It would have been very close at Hamilton’s stop. On Lap 3, after the VSC ended, Vettel was 18 seconds behind and Hamilton needed 21 seconds to stop and retain position, so there would have been a crossover point, which could have swung either way depending on the track condition at that precise moment (a similar situation to Hamilton’s dramatic last lap world title win in Brazil 2008).

On Lap 3, Hamilton and Vettel set similar middle sector times, but Vettel’s final sector was two seconds quicker, so it was starting to swing back towards him. Either way, if Hamilton had pitted or if he had continued and completed another lap, chances are he would have come out behind Vettel. But the Safety Car put paid to that.

After that Ferrari had to rely on Vettel overtaking the cars ahead of him to get back to Hamilton. They opted not to move Raikkonen out of his path and Vettel lost around 7 seconds to Hamilton as a result. This early in the season it is unusual for Ferrari to issue orders. That tends to happen only when one driver is clearly the main title challenger.

Vettel passed Raikkonen and the Red Bulls, but Ferrari opted to keep Raikkonen out on track, past the ideal stop time for his tyre condition relative to the Red Bulls and Bottas. This cost him the chance of a podium.

But it wasn’t looking good anyway; had they stopped him earlier he had shown no signs of being able to overtake the Red Bulls in the first stint and would have lost a place to Bottas, who had dropped down the order because of a spin on cold tyres before the restart, so they looked at it differently.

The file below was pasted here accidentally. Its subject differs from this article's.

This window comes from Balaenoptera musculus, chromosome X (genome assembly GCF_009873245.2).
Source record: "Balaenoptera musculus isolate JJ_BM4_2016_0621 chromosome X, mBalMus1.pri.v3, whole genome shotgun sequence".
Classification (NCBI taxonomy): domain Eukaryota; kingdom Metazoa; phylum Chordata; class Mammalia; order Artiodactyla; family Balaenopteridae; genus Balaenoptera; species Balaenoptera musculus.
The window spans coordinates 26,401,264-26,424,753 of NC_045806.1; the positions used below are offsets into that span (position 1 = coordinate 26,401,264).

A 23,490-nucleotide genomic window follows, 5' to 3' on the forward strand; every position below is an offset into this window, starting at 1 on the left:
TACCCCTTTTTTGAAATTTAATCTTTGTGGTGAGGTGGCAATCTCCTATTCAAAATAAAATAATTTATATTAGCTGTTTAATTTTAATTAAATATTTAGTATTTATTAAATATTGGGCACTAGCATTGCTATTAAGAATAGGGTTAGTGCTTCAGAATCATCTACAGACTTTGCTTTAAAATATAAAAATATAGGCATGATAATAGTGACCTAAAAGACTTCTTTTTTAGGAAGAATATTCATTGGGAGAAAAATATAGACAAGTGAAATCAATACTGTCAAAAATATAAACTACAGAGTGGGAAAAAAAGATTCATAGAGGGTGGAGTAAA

The main reason why they left him out was to try to keep him in Hamilton’s pit window so he could be ahead after Hamilton’s stop and interfere with Hamilton’s race and bring Vettel back into play. It was the only card they had left to play.

But a realistic assessment showed that it was futile. Raikkonen was inside Hamilton’s pit window on Lap 31 but by Lap 35 Hamilton had 25 seconds gap.

Raikkonen was having an off day personally and his tyres were not at their best after following Ricciardo, although it must be said the Ferrari’s benign aerodynamics mean that it can follow other cars with less damage to its tyres than any other car in the field. Vettel demonstrated that clearly in Australia and China and it could be a factor that comes into play a few times this season.

Hamilton had enough in hand so that when he pitted he came out ahead of Raikkonen. Ferrari will look to Bahrain where the hotter temperatures and layout of the track mean they could be the team to beat.

The UBS Race Strategy Report is written by James Allen with input and data from several F1 team strategists and from Pirelli.

 

Race History Chart (provided by Williams Martini Racing, click to enlarge)

The number of laps is on the horizontal axis; the gap behind the leader is on the vertical axis. The thing to look at is the gaps between the cars and also the relative pace of the cars.

A positive sign is an upward curve indicating strong pace as lap time falls.

It is immediately apparent how the fast cars get the tyres up to speed quickly after the Safety Car while the cars with less downforce take many laps to do so and lose a lot of time in the process.

Look at Raikkonen’s trace, you can see how he would have dropped behind Bottas if he had stopped at a normal time. Ferrari were also leaving him out to try to interfere with Hamilton’s race at the second stop. After following Ricciardo for many laps he didn’t have the pace left in the front tyres to close that gap to Hamilton at the second stops, so the plan didn’t work.

Once again the pace of Vettel and Hamilton in races is significantly better than their team mates.